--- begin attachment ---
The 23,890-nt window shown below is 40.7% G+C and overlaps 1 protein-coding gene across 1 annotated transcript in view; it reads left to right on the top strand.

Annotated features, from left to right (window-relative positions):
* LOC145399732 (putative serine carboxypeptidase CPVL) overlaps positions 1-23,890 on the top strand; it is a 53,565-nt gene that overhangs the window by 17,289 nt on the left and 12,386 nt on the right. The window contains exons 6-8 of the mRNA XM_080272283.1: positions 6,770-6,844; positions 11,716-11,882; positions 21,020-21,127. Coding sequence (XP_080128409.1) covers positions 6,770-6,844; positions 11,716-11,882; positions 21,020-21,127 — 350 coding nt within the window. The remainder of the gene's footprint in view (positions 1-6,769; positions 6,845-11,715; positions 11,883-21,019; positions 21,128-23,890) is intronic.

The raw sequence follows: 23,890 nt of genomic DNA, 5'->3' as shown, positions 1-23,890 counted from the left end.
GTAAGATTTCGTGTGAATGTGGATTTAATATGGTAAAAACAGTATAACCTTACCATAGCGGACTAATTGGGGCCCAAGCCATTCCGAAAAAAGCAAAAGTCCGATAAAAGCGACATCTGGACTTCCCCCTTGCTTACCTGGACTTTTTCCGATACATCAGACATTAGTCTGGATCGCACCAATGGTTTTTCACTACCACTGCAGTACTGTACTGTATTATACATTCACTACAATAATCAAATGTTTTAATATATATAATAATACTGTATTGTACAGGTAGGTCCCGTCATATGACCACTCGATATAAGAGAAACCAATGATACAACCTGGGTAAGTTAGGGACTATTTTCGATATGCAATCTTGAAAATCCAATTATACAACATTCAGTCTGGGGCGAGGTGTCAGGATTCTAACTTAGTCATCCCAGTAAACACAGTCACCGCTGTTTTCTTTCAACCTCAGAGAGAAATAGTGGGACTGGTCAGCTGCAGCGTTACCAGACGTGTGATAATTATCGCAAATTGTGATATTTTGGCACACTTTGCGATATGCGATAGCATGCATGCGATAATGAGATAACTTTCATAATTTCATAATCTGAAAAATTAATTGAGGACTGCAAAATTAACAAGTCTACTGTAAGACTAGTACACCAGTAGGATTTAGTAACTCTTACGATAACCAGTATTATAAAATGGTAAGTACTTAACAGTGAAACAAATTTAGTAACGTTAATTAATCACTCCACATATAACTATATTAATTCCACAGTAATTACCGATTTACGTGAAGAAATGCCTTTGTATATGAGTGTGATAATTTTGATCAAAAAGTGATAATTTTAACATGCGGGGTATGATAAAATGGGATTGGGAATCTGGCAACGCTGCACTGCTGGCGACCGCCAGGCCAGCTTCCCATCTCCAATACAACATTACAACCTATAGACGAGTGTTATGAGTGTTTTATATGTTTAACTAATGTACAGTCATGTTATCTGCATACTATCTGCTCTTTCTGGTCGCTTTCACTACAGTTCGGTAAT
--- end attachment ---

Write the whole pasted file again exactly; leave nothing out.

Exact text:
The 23,890-nt window shown below is 40.7% G+C and overlaps 1 protein-coding gene across 1 annotated transcript in view; it reads left to right on the top strand.

Annotated features, from left to right (window-relative positions):
* LOC145399732 (putative serine carboxypeptidase CPVL) overlaps positions 1-23,890 on the top strand; it is a 53,565-nt gene that overhangs the window by 17,289 nt on the left and 12,386 nt on the right. The window contains exons 6-8 of the mRNA XM_080272283.1: positions 6,770-6,844; positions 11,716-11,882; positions 21,020-21,127. Coding sequence (XP_080128409.1) covers positions 6,770-6,844; positions 11,716-11,882; positions 21,020-21,127 — 350 coding nt within the window. The remainder of the gene's footprint in view (positions 1-6,769; positions 6,845-11,715; positions 11,883-21,019; positions 21,128-23,890) is intronic.

The raw sequence follows: 23,890 nt of genomic DNA, 5'->3' as shown, positions 1-23,890 counted from the left end.
GTAAGATTTCGTGTGAATGTGGATTTAATATGGTAAAAACAGTATAACCTTACCATAGCGGACTAATTGGGGCCCAAGCCATTCCGAAAAAAGCAAAAGTCCGATAAAAGCGACATCTGGACTTCCCCCTTGCTTACCTGGACTTTTTCCGATACATCAGACATTAGTCTGGATCGCACCAATGGTTTTTCACTACCACTGCAGTACTGTACTGTATTATACATTCACTACAATAATCAAATGTTTTAATATATATAATAATACTGTATTGTACAGGTAGGTCCCGTCATATGACCACTCGATATAAGAGAAACCAATGATACAACCTGGGTAAGTTAGGGACTATTTTCGATATGCAATCTTGAAAATCCAATTATACAACATTCAGTCTGGGGCGAGGTGTCAGGATTCTAACTTAGTCATCCCAGTAAACACAGTCACCGCTGTTTTCTTTCAACCTCAGAGAGAAATAGTGGGACTGGTCAGCTGCAGCGTTACCAGACGTGTGATAATTATCGCAAATTGTGATATTTTGGCACACTTTGCGATATGCGATAGCATGCATGCGATAATGAGATAACTTTCATAATTTCATAATCTGAAAAATTAATTGAGGACTGCAAAATTAACAAGTCTACTGTAAGACTAGTACACCAGTAGGATTTAGTAACTCTTACGATAACCAGTATTATAAAATGGTAAGTACTTAACAGTGAAACAAATTTAGTAACGTTAATTAATCACTCCACATATAACTATATTAATTCCACAGTAATTACCGATTTACGTGAAGAAATGCCTTTGTATATGAGTGTGATAATTTTGATCAAAAAGTGATAATTTTAACATGCGGGGTATGATAAAATGGGATTGGGAATCTGGCAACGCTGCACTGCTGGCGACCGCCAGGCCAGCTTCCCATCTCCAATACAACATTACAACCTATAGACGAGTGTTATGAGTGTTTTATATGTTTAACTAATGTACAGTCATGTTATCTGCATACTATCTGCTCTTTCTGGTCGCTTTCACTACAGTTCGGTAAT